Mostly, they’re not even hiding it. And for the last several months, their platform of choice has been Facebook.

Robert Evans and Jason Wilson

No One Had Instincts Like Fred Willard

Then he showed a clip from “A Mighty Wind.” In it, Willard’s manager character, a blond, moussed guy in a trombone-print shirt, interrupts a group of plucky folk singers rehearsing a sea shanty for a show. “I’ve got an idea, a very literate reference,” he tells them. “I don’t know if you’re familiar with a book about a pirate captain—his name is Moby-Dick. He was chasing some big whale, and he had a catchphrase he’d always yell out: ‘Thar she blows!’ So I thought if you could do that . . .” He goes on to suggest that they try a bit where they get drenched in water, several times, mid-performance—“Even the ladies!”—and, at the end of the song, they’ll turn their guitars over, “and water splashes out. Kerplunk!Just a thought.” He looks overjoyed by his helpful beneficence. Before they shot the scene, Guest said, his only instruction to Willard had been, “They’re rehearsing . . . and you interrupt them.”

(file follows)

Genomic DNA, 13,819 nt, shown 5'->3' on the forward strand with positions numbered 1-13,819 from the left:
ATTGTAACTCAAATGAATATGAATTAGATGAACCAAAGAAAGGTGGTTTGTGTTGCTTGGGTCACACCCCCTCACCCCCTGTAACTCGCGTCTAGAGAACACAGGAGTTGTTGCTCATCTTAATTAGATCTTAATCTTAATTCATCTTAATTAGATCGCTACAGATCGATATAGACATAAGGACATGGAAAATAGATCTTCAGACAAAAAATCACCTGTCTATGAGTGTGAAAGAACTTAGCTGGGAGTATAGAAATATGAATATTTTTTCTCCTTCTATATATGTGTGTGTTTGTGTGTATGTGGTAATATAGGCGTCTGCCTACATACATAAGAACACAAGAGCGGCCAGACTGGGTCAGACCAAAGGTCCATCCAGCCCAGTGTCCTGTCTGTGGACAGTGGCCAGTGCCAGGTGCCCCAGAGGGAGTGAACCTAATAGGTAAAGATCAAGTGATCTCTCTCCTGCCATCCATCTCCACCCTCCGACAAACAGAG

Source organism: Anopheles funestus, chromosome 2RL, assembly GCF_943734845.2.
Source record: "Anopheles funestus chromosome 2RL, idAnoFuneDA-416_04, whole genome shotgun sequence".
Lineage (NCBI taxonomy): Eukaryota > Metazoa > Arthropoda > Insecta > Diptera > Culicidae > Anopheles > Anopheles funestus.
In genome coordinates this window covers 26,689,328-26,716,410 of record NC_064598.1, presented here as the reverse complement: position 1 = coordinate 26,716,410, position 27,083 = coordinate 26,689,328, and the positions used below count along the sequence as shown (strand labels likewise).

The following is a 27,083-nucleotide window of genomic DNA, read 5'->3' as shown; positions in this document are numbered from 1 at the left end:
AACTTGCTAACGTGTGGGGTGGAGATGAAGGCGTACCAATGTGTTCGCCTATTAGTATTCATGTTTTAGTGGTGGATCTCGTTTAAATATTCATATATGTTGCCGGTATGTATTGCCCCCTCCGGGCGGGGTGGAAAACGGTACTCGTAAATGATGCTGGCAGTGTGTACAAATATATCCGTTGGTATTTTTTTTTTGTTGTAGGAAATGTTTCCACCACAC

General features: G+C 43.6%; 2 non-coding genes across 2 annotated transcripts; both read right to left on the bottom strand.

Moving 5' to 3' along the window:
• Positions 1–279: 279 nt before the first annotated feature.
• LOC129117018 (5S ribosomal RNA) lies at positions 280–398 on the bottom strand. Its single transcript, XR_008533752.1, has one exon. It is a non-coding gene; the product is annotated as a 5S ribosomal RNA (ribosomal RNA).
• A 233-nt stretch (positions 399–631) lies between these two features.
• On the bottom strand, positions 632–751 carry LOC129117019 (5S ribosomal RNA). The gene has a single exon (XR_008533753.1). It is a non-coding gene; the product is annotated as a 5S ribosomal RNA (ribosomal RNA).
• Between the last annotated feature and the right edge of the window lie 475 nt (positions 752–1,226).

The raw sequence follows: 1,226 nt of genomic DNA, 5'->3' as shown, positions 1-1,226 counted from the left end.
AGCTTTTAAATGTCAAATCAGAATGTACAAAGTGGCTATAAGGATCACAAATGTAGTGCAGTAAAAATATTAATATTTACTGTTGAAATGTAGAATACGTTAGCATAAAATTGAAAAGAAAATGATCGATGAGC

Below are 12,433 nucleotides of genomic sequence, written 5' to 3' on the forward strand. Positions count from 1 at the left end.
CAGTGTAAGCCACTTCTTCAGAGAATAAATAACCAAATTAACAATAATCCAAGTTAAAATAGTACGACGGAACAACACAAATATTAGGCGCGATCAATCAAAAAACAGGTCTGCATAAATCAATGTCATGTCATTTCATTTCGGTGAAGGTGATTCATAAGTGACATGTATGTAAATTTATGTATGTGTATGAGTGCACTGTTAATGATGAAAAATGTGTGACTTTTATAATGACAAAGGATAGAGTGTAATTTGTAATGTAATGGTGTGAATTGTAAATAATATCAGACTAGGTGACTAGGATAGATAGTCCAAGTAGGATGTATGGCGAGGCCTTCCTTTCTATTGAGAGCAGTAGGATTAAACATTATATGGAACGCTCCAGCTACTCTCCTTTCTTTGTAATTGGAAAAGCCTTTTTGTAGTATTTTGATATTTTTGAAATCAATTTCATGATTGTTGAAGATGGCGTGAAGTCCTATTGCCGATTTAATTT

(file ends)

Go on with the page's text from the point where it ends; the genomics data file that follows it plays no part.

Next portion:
No One Had Instincts Like Fred Willard


Norman Ornstein, a political scientist specializing in congressional matters at the conservative-leaning American Enterprise Institute, told me that he has known every Senate Majority Leader in the past fifty years, and that McConnell “will go down in history as one of the most significant people in destroying the fundamentals of our constitutional democracy.” He continued, “There isn’t anyone remotely close. There’s nobody as corrupt, in terms of violating the norms of government.”

How Mitch McConnell Became Trump’s Enabler-in-Chief